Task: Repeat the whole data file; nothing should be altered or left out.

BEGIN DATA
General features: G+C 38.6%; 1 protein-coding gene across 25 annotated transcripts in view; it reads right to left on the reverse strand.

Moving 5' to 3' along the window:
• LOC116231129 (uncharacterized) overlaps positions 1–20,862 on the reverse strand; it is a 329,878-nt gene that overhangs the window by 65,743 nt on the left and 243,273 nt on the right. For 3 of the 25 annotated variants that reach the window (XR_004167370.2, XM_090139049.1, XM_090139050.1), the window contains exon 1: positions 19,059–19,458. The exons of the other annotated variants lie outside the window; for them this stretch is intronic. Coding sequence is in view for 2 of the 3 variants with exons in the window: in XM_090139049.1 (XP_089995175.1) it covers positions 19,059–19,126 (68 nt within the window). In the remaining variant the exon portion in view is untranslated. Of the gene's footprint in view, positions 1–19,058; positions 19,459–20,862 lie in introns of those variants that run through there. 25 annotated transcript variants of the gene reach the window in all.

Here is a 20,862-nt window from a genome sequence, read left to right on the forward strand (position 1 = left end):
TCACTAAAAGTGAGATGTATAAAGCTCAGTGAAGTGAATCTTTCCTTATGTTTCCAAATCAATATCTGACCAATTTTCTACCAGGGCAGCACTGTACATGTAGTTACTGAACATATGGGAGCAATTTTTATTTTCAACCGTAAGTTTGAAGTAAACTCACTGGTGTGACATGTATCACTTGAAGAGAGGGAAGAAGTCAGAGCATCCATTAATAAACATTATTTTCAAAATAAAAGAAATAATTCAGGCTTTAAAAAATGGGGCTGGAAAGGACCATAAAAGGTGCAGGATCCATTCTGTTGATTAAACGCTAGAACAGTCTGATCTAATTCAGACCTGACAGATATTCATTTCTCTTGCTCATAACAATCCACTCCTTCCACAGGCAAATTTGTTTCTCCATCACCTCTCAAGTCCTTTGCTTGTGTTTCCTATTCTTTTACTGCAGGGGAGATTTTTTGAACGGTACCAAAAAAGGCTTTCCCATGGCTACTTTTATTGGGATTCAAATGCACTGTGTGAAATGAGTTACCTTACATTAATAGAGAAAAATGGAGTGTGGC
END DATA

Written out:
General features: G+C 38.6%; 1 protein-coding gene across 25 annotated transcripts in view; it reads right to left on the reverse strand.

Moving 5' to 3' along the window:
• LOC116231129 (uncharacterized) overlaps positions 1–20,862 on the reverse strand; it is a 329,878-nt gene that overhangs the window by 65,743 nt on the left and 243,273 nt on the right. For 3 of the 25 annotated variants that reach the window (XR_004167370.2, XM_090139049.1, XM_090139050.1), the window contains exon 1: positions 19,059–19,458. The exons of the other annotated variants lie outside the window; for them this stretch is intronic. Coding sequence is in view for 2 of the 3 variants with exons in the window: in XM_090139049.1 (XP_089995175.1) it covers positions 19,059–19,126 (68 nt within the window). In the remaining variant the exon portion in view is untranslated. Of the gene's footprint in view, positions 1–19,058; positions 19,459–20,862 lie in introns of those variants that run through there. 25 annotated transcript variants of the gene reach the window in all.

Here is a 20,862-nt window from a genome sequence, read left to right on the forward strand (position 1 = left end):
TCACTAAAAGTGAGATGTATAAAGCTCAGTGAAGTGAATCTTTCCTTATGTTTCCAAATCAATATCTGACCAATTTTCTACCAGGGCAGCACTGTACATGTAGTTACTGAACATATGGGAGCAATTTTTATTTTCAACCGTAAGTTTGAAGTAAACTCACTGGTGTGACATGTATCACTTGAAGAGAGGGAAGAAGTCAGAGCATCCATTAATAAACATTATTTTCAAAATAAAAGAAATAATTCAGGCTTTAAAAAATGGGGCTGGAAAGGACCATAAAAGGTGCAGGATCCATTCTGTTGATTAAACGCTAGAACAGTCTGATCTAATTCAGACCTGACAGATATTCATTTCTCTTGCTCATAACAATCCACTCCTTCCACAGGCAAATTTGTTTCTCCATCACCTCTCAAGTCCTTTGCTTGTGTTTCCTATTCTTTTACTGCAGGGGAGATTTTTTGAACGGTACCAAAAAAGGCTTTCCCATGGCTACTTTTATTGGGATTCAAATGCACTGTGTGAAATGAGTTACCTTACATTAATAGAGAAAAATGGAGTGTGGC